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Thread: Does Verizon have a serious congestion issue?

  1. #46
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    Quote Originally Posted by JoeInPa View Post
    I also wonder if AT&T is afraid to “Crank up” the power of some of its lower RF bands. Even in areas where Verizon and AT&T are co-located on the same site AT&T will still drop to 4G or loose service in building before Verizon. I wonder if it’s an interface issue since AT&T throws up so much spectrum on a tower as compared to Verizon.

    Although I’m just as guilty with this myself by relying on bars as an indication of speed/quality of a connection but that isn’t necessarily true. Maybe the reason for me I see Verizon have 3-4 bars indoors Vs AT&T 1-2 bars could be because AT&T will keep you on band 2-4as your primary band until you have no choice where Verizon May direct you to band 13 earlier then camping on band 4. With both carriers because of CA I can still get speeds over 30 Mbps with just 1 bar of service.


    Sent from my iPhone using HoFo
    usually for me, when AT&T is going between 1-2 bars, i'm on B17/14 and my speeds are not the best but are still functional - usually
    Left: Verizon Unlimited LTE, Right: WideOpenWest 500/50

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    I'm on a postpaid (30GB/month) plan and severe congestion has certainly hit in my mountainous area in the past month (zip code 88312) where Verizon tends to have bands 4, 13, 66 deployed. Data service has practically been unusable / unavailable in large swaths of the area every Friday through Sunday -- and a few hours here and there through the week -- where voice service seems to otherwise be unaffected. A fellow I know in real estate is telling me that he is experiencing & hearing tons of complaints throughout the area.

    I spoke with level 2 tech support and they confirmed congestion complaints but that it would do no good to open a trouble ticket since it would just come back as "congestion". They also didn't think that any work related to the CDMA sunset might be causing the severe congestion, but I wonder: this type of congestion has never happened over the past 8 years, where bands 4 was made available around 3 years ago, and band 66 sometime last year.

    Is it pointless to pursue trouble tickets? Or escalate above level 2 tech support? Certainly they're aware of the issue, and maybe there isn't much they can do....

    AT&T has generally been awful in my area & the tower I use. Last weekend I signed up for $50 30-day 10GB prepaid data plan and am using their band 66 and getting 5-10Mbps/down and 1-2Mbps/up when Verizon is totally DOA. When Verizon is working I tend to hit 25-30Mbps down and 5-7Mbps/up generally with CA across bands 13 & 66 usually, though sometimes I lock my EM7565 onto band 4 and basically get the same. I work from home, and this is my only option apart from satellite, but at least I now have a backup that works when VZ is out (for now).

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    Quote Originally Posted by jmmec View Post
    I'm on a postpaid (30GB/month) plan and severe congestion has certainly hit in my mountainous area in the past month (zip code 88312) where Verizon tends to have bands 4, 13, 66 deployed. Data service has practically been unusable / unavailable in large swaths of the area every Friday through Sunday -- and a few hours here and there through the week -- where voice service seems to otherwise be unaffected. A fellow I know in real estate is telling me that he is experiencing & hearing tons of complaints throughout the area.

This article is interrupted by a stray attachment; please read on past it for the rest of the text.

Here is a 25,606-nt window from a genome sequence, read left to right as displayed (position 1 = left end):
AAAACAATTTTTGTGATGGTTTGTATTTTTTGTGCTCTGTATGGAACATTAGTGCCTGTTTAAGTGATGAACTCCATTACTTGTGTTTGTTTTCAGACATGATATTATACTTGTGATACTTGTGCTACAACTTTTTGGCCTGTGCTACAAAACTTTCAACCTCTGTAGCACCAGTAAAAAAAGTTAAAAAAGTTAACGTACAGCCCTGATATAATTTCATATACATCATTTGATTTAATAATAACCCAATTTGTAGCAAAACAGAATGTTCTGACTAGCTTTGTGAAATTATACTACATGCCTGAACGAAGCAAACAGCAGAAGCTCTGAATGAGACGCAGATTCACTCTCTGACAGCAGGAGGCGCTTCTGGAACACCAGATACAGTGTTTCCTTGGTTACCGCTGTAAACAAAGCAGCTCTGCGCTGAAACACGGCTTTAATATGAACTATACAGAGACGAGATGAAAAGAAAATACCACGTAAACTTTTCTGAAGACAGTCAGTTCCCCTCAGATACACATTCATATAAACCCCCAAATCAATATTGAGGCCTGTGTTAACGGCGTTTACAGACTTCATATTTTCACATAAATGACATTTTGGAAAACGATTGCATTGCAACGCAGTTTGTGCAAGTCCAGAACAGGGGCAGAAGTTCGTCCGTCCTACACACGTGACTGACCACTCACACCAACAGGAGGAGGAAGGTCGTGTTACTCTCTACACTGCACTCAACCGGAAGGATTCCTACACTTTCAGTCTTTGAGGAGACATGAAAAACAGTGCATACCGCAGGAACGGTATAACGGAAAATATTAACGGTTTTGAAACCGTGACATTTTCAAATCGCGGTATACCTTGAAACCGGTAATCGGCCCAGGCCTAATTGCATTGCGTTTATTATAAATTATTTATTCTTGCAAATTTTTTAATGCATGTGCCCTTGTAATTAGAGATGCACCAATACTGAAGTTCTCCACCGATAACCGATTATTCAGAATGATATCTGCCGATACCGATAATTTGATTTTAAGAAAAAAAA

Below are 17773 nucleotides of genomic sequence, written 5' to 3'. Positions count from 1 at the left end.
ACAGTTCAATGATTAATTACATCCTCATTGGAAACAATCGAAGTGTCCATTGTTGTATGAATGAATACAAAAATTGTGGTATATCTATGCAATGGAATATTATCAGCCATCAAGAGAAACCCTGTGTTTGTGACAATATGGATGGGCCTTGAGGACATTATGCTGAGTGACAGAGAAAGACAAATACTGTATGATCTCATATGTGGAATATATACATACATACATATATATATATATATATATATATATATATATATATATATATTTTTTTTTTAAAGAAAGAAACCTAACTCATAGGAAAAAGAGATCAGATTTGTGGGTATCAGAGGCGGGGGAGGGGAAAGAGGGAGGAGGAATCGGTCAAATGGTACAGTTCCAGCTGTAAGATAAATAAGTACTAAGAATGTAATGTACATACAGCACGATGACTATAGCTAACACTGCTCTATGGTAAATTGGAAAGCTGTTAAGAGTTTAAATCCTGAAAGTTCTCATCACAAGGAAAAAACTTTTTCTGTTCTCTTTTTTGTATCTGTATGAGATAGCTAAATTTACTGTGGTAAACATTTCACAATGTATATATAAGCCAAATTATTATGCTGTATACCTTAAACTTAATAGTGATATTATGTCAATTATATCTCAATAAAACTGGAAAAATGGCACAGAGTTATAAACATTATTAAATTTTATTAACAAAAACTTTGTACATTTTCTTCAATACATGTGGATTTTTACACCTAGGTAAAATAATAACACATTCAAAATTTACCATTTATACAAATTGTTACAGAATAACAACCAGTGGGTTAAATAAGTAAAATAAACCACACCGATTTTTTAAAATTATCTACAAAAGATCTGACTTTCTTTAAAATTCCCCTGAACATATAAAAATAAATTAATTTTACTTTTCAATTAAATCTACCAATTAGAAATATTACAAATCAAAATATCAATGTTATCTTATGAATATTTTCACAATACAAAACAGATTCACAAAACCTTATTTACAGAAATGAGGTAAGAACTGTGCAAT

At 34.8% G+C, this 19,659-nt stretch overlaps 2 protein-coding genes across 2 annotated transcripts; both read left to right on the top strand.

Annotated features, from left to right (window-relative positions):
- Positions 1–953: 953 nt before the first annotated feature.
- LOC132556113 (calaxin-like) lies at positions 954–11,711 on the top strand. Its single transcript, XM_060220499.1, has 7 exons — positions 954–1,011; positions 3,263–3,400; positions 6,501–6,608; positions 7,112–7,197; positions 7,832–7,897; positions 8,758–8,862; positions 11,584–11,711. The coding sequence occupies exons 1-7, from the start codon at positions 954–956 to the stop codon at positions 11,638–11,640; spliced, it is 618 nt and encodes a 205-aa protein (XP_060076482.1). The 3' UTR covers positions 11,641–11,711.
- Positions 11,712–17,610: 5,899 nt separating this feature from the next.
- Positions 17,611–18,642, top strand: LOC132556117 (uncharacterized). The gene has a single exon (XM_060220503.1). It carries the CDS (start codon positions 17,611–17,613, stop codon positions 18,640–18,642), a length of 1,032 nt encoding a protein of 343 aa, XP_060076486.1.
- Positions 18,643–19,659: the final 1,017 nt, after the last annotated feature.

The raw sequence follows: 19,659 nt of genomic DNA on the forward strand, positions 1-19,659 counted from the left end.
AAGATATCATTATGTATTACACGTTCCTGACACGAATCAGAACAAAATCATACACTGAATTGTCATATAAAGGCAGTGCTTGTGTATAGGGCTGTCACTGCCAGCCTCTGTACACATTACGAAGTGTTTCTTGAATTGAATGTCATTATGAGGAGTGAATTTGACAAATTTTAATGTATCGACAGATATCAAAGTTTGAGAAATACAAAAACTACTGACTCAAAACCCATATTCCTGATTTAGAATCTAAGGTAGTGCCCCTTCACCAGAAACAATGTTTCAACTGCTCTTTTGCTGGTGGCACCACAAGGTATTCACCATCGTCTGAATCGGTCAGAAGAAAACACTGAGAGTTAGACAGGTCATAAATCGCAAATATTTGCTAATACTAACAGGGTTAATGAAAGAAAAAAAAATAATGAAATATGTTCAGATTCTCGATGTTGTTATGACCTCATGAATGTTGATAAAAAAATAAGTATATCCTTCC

I spoke with level 2 tech support and they confirmed congestion complaints but that it would do no good to open a trouble ticket since it would just come back as "congestion". They also didn't think that any work related to the CDMA sunset might be causing the severe congestion, but I wonder: this type of congestion has never happened over the past 8 years, where bands 4 was made available around 3 years ago, and band 66 sometime last year.

    Is it pointless to pursue trouble tickets? Or escalate above level 2 tech support? Certainly they're aware of the issue, and maybe there isn't much they can do....

    AT&T has generally been awful in my area & the tower I use. Last weekend I signed up for $50 30-day 10GB prepaid data plan and am using their band 66 and getting 5-10Mbps/down and 1-2Mbps/up when Verizon is totally DOA. When Verizon is working I tend to hit 25-30Mbps down and 5-7Mbps/up generally with CA across bands 13 & 66 usually, though sometimes I lock my EM7565 onto band 4 and basically get the same. I work from home, and this is my only option apart from satellite, but at least I now have a backup that works when VZ is out (for now).
    I assume that $65 unlimited LTE plan put more strain on the rural networks than verizon had accounted for, thus the reason for the quick sunset.

    I had it for a few months, but it was so low on the totem pole it was practically useless in hotels so i canned the account myself.

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    Quote Originally Posted by brad15 View Post
    I assume that $65 unlimited LTE plan put more strain on the rural networks than verizon had accounted for, thus the reason for the quick sunset.

    I had it for a few months, but it was so low on the totem pole it was practically useless in hotels so i canned the account myself.
    I thought it was a little odd that they offered that plan. At least at that price. Maybe they wanted to test the waters. In the rural county my parents live in, verizon has widely spaced towers, most of which are band 13 only, and many of which are microwave backhauled. My parents have used a jetpack for years as their primary internet source. It gets on average about 2mbps down during the day and evening.